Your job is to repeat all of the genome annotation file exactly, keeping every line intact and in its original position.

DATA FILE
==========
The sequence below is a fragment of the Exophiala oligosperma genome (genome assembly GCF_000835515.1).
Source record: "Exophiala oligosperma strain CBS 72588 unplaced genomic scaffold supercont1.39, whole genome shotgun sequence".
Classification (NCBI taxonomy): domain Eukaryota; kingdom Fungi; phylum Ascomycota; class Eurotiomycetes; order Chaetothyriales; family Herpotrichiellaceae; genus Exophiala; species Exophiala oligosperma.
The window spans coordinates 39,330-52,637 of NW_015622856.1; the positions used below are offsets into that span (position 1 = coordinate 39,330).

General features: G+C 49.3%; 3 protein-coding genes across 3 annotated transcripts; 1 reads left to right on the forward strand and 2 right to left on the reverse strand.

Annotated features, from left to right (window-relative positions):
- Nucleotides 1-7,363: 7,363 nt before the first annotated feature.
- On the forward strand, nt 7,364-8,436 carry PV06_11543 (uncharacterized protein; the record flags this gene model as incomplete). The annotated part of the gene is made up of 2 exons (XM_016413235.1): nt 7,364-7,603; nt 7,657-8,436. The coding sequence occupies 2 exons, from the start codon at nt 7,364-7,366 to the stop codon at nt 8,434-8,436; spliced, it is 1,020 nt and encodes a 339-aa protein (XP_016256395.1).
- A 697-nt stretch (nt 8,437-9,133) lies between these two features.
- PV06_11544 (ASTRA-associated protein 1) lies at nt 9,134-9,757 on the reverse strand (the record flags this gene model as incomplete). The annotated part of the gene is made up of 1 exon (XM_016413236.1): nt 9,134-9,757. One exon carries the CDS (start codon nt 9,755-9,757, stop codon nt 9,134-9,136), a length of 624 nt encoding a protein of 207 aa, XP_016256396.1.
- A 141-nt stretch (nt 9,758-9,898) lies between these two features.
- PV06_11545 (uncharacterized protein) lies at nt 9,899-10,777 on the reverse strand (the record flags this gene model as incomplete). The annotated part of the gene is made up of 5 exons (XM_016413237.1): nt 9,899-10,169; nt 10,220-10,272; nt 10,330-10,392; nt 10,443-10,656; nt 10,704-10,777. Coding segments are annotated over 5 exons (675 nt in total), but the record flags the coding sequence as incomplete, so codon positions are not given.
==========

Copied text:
The sequence below is a fragment of the Exophiala oligosperma genome (genome assembly GCF_000835515.1).
Source record: "Exophiala oligosperma strain CBS 72588 unplaced genomic scaffold supercont1.39, whole genome shotgun sequence".
Classification (NCBI taxonomy): domain Eukaryota; kingdom Fungi; phylum Ascomycota; class Eurotiomycetes; order Chaetothyriales; family Herpotrichiellaceae; genus Exophiala; species Exophiala oligosperma.
The window spans coordinates 39,330-52,637 of NW_015622856.1; the positions used below are offsets into that span (position 1 = coordinate 39,330).

General features: G+C 49.3%; 3 protein-coding genes across 3 annotated transcripts; 1 reads left to right on the forward strand and 2 right to left on the reverse strand.

Annotated features, from left to right (window-relative positions):
- Nucleotides 1-7,363: 7,363 nt before the first annotated feature.
- On the forward strand, nt 7,364-8,436 carry PV06_11543 (uncharacterized protein; the record flags this gene model as incomplete). The annotated part of the gene is made up of 2 exons (XM_016413235.1): nt 7,364-7,603; nt 7,657-8,436. The coding sequence occupies 2 exons, from the start codon at nt 7,364-7,366 to the stop codon at nt 8,434-8,436; spliced, it is 1,020 nt and encodes a 339-aa protein (XP_016256395.1).
- A 697-nt stretch (nt 8,437-9,133) lies between these two features.
- PV06_11544 (ASTRA-associated protein 1) lies at nt 9,134-9,757 on the reverse strand (the record flags this gene model as incomplete). The annotated part of the gene is made up of 1 exon (XM_016413236.1): nt 9,134-9,757. One exon carries the CDS (start codon nt 9,755-9,757, stop codon nt 9,134-9,136), a length of 624 nt encoding a protein of 207 aa, XP_016256396.1.
- A 141-nt stretch (nt 9,758-9,898) lies between these two features.
- PV06_11545 (uncharacterized protein) lies at nt 9,899-10,777 on the reverse strand (the record flags this gene model as incomplete). The annotated part of the gene is made up of 5 exons (XM_016413237.1): nt 9,899-10,169; nt 10,220-10,272; nt 10,330-10,392; nt 10,443-10,656; nt 10,704-10,777. Coding segments are annotated over 5 exons (675 nt in total), but the record flags the coding sequence as incomplete, so codon positions are not given.